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Traditional Chinese Medical Treatments


The Energetics of Foods

Chinese medicine recognizes that foods have an innate temperature that can warm or cool the body, much the same way herbs can. The food we eat can have a profound positive or negative effect on healing.

For example, the condition of a person with chronic inflammation due to heat arising from yin deficiency is more likely to improve if this person eats cooling, moistening foods such as lettuce, cucumbers, and mung beans.

On the other hand, if he or she eats warming, drying foods such as chicken with ginger and onions, the condition will be more difficult to resolve, even if the person is taking cooling herbs. Since they don't affect the body's interior climate, neutral foods are appropriate in most situations.

The charts that follow list foods that have different innate temperatures.

Cold

Banana
Tomato Crab
Grapefruit
Seaweed Kelp
WatermelonClam Salt
Persimmon

Cool

Apple
Tangerine
Orange
Pear
Strawberry
Eggplant
Cucumber
Lettuce
Radish
Spinach
Barley
Mung bean
Tofu
Wheat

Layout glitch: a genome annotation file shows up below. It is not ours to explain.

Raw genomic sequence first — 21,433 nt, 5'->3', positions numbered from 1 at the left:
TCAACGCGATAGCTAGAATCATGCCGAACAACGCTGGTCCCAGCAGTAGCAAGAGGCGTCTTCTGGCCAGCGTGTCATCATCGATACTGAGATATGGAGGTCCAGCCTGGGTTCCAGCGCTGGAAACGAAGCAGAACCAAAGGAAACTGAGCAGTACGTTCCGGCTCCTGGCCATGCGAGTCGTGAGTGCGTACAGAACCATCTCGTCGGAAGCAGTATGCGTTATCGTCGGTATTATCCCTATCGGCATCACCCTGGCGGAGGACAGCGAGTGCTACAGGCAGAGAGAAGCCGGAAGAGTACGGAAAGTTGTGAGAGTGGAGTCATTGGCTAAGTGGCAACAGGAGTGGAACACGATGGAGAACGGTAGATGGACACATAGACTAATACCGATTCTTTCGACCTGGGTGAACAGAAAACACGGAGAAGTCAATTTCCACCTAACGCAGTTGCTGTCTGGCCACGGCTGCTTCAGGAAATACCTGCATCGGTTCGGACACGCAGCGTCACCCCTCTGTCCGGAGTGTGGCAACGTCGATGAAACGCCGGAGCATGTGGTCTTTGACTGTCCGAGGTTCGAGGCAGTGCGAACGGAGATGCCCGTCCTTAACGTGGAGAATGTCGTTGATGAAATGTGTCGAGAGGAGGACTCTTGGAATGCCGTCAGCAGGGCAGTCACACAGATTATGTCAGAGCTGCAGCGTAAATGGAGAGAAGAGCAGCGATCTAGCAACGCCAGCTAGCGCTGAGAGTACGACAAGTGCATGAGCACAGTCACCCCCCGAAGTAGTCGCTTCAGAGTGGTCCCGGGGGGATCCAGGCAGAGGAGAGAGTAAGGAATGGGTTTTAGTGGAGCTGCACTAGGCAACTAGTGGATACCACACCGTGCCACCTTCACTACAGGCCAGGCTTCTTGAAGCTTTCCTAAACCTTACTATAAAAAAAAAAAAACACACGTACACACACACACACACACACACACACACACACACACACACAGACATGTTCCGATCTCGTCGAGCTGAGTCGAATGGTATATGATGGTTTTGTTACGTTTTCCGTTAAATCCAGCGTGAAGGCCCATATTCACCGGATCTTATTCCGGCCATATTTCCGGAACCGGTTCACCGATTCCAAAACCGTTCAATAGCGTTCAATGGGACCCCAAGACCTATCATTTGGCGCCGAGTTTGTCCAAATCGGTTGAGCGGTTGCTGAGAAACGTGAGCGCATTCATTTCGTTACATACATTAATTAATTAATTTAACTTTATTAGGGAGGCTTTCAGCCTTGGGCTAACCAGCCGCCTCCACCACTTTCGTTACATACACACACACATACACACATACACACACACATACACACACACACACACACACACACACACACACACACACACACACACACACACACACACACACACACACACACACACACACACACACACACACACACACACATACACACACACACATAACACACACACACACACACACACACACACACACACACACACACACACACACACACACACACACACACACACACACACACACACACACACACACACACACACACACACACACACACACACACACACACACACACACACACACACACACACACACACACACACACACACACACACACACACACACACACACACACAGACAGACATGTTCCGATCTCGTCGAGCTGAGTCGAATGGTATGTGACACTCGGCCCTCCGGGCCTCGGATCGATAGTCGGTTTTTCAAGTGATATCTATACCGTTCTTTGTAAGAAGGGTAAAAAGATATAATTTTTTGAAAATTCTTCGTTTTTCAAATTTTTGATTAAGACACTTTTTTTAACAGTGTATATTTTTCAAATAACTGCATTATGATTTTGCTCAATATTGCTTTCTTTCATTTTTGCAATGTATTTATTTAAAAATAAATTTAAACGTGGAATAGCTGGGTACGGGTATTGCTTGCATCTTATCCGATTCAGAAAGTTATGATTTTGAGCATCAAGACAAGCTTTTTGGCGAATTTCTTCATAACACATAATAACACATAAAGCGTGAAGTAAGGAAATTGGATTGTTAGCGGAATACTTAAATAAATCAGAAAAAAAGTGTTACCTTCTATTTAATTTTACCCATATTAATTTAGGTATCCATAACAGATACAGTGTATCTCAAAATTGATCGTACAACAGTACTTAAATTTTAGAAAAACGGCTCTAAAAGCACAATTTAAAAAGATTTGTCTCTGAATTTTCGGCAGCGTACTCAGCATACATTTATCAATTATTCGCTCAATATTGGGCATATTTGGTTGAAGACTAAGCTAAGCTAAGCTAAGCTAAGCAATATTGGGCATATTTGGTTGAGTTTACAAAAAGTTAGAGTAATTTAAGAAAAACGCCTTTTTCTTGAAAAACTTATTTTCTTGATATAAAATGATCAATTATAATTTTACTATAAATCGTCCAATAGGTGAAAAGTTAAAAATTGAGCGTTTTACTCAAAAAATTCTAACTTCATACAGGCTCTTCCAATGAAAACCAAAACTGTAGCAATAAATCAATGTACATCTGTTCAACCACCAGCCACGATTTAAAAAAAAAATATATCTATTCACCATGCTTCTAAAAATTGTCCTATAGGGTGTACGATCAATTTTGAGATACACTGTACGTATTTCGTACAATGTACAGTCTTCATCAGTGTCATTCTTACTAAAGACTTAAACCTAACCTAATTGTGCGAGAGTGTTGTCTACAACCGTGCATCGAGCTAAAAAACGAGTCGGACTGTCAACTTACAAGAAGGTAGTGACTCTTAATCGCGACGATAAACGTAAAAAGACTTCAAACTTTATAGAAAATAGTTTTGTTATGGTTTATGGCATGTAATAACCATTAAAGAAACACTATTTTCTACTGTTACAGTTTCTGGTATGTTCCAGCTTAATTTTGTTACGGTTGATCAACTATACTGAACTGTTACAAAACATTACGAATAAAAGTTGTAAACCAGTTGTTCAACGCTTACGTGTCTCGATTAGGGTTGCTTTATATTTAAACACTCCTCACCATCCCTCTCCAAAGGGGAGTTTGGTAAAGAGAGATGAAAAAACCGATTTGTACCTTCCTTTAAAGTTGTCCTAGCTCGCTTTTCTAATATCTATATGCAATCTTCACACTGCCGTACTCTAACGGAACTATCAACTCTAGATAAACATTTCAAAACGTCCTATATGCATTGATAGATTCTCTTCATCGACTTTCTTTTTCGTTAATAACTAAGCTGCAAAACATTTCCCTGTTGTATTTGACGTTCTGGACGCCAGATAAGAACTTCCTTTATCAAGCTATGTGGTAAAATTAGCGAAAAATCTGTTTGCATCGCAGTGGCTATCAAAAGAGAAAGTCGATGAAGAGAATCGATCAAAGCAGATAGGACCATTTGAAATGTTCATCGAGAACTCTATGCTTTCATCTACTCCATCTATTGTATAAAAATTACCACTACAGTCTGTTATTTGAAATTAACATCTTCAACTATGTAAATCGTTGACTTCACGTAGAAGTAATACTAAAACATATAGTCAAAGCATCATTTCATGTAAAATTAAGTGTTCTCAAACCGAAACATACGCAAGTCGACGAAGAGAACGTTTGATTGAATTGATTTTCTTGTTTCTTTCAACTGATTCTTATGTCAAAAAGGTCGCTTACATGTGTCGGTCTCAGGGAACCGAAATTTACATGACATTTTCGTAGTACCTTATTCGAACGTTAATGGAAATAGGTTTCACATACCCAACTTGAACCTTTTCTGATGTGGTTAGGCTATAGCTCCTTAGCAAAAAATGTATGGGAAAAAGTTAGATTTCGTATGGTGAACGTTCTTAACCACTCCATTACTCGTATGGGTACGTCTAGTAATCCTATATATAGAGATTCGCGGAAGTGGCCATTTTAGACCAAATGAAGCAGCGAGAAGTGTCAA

Sesame oil
Peppermint


Neutral

Fig
Grape
Olive
Papaya
Pineapple
Plum
Peanut
Cabbage
Carrot
Celery
Beet
Corn
Potato
Sweet potato
Pumpkin
Shiitake mushroom
Yam
Green beans
Rice
Soybean
Beef
Milk
Egg
Pork
Carp
Oysters
Honey
White sugar


Warm

Cherry
Coconut
Guava
Date
Peach
Raspberry
Chestnut
Walnut
Chive
Asparagus
Green onion
Leek
Onion
Squash
Mustard greens
Malt syrup
Sweet rice
Mutton
Chicken
Mussel
Shrimp
Vinegar
Wine
Coffee
Brown sugar
Fresh ginger
Fennel
Basil
Dill
Garlic
Clove
Nutmeg
Coriander
Rosemary
Spearmint

Hot

Soybean
Cinnamon
Dried ginger
Black pepper
Red pepper

Determining which traditional Chinese medical treatments, whether dietary or otherwise, are right for which ailments requires training and experience. For information on finding a qualified practitioner, see the next section of this article.

For more about traditional Chinese medicine, treatments, cures, beliefs, and other interesting topics, see:

This information is solely for informational purposes. IT IS NOT INTENDED TO PROVIDE MEDICAL ADVICE. Neither the Editors of Consumer Guide (R), Publications International, Ltd., the author nor publisher take responsibility for any possible consequences from any treatment, procedure, exercise, dietary modification, action or application of medication which results from reading or following the information contained in this information. The publication of this information does not constitute the practice of medicine, and this information does not replace the advice of your physician or other health care provider. Before undertaking any course of treatment, the reader must seek the advice of their physician or other health care provider.